[April 25, 1918 - page 3]

Listen we had a old time party hear in the camp and I and two other boys out of our Co. made music for them to play by and believe me we sure did have a nice time. They was bout fifty girls and was a one as good looking as you are. "Ha" When I am far away from you somewhere in France I ask that you always think of me and pray that I have a chance.  To leave home was hard the hardest thing of all but I am no slacker when I hear my country’s call. To be at home with my friends is happiness that is true but I cannot see the enemy down the read white and blue. Ha. Some day in the near future



[April 25, 1918 - page 4]

this great conflict will end and the soldier boy who likes you will come back to you again.  It is the duty of ever girl who is left behind to remember always the boy she loves who is on the firing line. Do not respect a slacker.  They deserve not even a chance. The boy whom you should honor are the boys who go to France.  I did not want to leave home for I am goin’ to risk my life.  I am a true American and uphold the Stars and Stripes. Will close as I am in a hurry. I could sit here and talk to you until day and then could have something new to tell you but I have got to ans. some more letter. But rather write to you than any of the girls.  So be real good. Ans. soon. I am with very best wishes your true  W.T.S.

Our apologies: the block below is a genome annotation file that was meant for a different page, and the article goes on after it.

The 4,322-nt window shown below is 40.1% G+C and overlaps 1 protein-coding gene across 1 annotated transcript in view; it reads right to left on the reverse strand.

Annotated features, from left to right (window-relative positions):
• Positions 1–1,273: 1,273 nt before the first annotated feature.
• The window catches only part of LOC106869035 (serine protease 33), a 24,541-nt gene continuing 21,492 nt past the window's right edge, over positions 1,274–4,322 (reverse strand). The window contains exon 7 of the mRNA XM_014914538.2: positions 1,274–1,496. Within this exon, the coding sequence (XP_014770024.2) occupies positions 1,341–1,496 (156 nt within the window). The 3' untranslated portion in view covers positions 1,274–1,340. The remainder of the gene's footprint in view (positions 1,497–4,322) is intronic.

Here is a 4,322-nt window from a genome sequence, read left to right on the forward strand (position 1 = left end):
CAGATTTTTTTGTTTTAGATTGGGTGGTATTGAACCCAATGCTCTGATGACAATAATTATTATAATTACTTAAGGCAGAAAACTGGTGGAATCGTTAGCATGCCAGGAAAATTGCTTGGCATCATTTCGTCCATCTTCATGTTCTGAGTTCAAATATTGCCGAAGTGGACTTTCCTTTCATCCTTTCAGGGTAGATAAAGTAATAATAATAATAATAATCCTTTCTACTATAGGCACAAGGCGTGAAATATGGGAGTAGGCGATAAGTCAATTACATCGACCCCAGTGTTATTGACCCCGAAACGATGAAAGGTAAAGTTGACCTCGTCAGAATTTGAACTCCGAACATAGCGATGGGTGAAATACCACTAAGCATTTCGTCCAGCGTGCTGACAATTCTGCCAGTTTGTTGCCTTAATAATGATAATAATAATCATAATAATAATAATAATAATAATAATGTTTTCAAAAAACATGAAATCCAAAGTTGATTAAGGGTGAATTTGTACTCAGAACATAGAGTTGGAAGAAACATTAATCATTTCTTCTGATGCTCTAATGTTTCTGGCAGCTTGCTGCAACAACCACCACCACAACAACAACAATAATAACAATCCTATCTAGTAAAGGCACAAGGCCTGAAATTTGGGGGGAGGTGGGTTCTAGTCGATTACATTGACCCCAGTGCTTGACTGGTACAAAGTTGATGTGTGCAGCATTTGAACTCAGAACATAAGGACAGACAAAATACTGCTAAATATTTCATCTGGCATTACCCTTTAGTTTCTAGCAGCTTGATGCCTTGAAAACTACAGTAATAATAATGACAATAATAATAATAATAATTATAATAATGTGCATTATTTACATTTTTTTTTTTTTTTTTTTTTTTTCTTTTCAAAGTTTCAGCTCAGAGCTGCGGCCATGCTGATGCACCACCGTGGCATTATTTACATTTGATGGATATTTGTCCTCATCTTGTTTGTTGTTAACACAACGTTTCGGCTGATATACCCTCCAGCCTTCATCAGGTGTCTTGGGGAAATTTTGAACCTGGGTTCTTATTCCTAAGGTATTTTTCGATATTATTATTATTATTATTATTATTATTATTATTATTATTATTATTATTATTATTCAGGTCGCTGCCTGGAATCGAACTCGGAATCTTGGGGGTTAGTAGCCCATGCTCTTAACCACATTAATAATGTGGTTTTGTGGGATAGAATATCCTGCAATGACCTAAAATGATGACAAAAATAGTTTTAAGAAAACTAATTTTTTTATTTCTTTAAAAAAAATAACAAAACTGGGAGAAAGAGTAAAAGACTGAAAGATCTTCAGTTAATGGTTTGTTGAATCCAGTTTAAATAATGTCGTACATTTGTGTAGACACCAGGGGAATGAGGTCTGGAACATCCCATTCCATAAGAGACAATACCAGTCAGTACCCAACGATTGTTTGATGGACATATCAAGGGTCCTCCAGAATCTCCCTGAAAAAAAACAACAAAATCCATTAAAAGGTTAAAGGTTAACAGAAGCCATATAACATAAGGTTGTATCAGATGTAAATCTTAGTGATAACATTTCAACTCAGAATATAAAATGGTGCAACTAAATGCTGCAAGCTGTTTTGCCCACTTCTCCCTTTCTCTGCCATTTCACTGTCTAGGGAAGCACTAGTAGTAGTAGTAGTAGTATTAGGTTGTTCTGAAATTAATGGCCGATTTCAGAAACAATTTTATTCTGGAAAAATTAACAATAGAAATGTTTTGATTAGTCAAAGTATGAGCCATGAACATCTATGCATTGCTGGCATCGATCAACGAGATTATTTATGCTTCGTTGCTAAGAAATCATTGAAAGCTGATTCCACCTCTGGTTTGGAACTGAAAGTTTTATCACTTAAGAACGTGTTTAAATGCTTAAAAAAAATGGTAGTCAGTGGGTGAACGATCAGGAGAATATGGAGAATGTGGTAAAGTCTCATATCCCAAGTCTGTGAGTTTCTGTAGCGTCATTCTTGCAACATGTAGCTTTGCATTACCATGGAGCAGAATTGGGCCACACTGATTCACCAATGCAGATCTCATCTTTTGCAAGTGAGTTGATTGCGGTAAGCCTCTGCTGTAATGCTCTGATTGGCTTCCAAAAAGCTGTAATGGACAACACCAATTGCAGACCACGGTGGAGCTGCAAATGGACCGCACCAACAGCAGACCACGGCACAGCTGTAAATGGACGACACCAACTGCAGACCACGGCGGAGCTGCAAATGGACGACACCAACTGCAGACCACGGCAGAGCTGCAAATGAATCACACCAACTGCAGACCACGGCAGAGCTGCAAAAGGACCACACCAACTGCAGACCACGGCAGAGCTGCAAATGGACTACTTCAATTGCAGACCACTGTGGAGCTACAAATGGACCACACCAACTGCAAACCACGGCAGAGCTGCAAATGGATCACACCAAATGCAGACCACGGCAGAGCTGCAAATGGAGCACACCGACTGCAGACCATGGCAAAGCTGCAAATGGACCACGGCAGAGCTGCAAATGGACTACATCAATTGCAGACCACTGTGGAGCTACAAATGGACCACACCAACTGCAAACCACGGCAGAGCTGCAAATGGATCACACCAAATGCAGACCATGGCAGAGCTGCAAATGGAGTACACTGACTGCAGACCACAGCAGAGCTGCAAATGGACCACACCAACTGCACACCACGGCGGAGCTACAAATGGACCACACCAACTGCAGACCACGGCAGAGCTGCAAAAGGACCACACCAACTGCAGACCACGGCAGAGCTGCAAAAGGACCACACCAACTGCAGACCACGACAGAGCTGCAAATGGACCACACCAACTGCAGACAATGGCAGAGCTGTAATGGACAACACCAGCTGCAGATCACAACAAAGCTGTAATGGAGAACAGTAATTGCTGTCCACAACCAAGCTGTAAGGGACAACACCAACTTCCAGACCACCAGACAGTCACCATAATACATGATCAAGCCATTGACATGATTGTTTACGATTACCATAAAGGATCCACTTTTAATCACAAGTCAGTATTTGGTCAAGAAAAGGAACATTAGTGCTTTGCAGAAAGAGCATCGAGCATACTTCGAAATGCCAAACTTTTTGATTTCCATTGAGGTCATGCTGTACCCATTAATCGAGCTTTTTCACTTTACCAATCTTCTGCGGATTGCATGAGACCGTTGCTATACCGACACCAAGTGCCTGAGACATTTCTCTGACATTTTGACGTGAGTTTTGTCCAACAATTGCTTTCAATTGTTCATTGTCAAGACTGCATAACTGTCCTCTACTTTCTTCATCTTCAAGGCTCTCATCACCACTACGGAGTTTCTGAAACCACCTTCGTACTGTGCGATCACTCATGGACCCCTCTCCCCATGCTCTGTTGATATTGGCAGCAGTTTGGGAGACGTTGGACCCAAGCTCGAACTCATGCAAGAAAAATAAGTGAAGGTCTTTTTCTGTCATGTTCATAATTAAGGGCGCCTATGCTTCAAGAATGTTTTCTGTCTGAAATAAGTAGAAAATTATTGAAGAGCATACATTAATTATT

Thursday, August 25, 2016

Courting Miss Nora - April 7, 1918

W.T.'s brother John was inducted into the U.S. Army in Wilkesboro on March 30, 1918.  The first month, he was assigned to the 16 Company 4 Training Battalion 156th Depot Brigade and sent to Camp Jackson, South Carolina, for training.  Tom had been in Camp Jackson over 6 months (since September 2017). 


    April 7, 1918

Hello! Nora –
           I saw John Sunday and was with him nearly all day. I think he wrote you a letter. He is liking all right so far but what are you going to do now for a fellow while he is a way. Wish I was up there so I could come to see you ever Sunday.
            Ha


 [April 7, 1918 – page 2]

I did hate to leave home but I had it to do tho’. I am sorry that I didn’t get to talk to you any while I was up.  I had a whole lots to tell you but maybe I can soon get off again soon to stay longer.  Will you stay at home all the summer.  I will send you a good picture when I get them. That one I sent you won’t not very good.